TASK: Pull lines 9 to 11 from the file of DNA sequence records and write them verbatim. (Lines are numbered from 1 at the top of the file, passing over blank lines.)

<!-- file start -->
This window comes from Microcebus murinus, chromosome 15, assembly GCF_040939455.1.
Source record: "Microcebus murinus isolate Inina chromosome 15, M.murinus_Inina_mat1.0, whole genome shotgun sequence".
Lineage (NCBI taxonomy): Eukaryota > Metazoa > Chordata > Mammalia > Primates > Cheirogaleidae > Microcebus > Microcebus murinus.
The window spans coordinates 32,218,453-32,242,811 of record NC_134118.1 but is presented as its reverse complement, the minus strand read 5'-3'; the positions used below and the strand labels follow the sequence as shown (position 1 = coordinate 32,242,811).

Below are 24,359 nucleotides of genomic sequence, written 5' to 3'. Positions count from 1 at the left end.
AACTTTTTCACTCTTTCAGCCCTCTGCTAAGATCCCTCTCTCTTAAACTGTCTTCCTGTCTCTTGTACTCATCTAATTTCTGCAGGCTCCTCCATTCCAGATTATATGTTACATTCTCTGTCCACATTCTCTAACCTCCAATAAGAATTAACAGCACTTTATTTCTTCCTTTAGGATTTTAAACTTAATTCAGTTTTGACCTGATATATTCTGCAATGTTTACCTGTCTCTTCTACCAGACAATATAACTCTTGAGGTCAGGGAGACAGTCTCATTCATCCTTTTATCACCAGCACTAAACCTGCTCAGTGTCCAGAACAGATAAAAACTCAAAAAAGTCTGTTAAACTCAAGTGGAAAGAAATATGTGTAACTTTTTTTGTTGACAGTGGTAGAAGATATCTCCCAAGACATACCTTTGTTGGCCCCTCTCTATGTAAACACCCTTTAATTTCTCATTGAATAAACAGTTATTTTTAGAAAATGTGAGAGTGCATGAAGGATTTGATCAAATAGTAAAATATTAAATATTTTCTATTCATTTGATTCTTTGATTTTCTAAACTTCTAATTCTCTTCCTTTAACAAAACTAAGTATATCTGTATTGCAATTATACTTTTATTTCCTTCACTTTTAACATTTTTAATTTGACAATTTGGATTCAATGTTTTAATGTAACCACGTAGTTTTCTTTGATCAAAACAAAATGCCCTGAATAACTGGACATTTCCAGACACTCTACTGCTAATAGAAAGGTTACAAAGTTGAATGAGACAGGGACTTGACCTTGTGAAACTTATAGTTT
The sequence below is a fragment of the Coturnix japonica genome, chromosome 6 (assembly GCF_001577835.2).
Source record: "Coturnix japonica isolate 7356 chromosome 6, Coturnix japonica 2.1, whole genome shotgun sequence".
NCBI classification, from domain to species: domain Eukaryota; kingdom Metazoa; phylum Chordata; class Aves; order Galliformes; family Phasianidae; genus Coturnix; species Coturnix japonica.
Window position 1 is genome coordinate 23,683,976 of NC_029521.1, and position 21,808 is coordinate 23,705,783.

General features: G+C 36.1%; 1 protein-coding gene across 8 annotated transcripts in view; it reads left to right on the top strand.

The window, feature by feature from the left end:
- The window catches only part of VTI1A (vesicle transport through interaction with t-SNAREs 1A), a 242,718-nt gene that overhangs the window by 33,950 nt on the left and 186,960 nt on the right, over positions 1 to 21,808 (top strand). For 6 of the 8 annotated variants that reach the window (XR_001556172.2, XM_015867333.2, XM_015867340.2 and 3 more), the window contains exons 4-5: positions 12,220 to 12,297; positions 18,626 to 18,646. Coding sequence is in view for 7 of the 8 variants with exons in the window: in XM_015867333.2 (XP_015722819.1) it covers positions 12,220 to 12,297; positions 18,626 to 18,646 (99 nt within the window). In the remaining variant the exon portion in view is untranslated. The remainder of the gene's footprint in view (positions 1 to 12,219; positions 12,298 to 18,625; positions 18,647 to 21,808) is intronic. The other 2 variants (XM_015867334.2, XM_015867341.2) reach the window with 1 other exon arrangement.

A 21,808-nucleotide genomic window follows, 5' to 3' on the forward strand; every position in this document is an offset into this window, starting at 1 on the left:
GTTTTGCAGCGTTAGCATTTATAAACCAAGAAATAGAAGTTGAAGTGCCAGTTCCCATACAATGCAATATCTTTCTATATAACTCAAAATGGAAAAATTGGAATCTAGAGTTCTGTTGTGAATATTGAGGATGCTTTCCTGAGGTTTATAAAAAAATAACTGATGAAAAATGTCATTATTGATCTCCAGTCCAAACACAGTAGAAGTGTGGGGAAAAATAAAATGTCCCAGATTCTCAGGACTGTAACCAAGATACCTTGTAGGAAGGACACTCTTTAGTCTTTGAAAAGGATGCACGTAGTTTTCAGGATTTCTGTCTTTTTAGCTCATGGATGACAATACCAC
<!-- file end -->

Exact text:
NCBI classification, from domain to species: domain Eukaryota; kingdom Metazoa; phylum Chordata; class Aves; order Galliformes; family Phasianidae; genus Coturnix; species Coturnix japonica.
Window position 1 is genome coordinate 23,683,976 of NC_029521.1, and position 21,808 is coordinate 23,705,783.

General features: G+C 36.1%; 1 protein-coding gene across 8 annotated transcripts in view; it reads left to right on the top strand.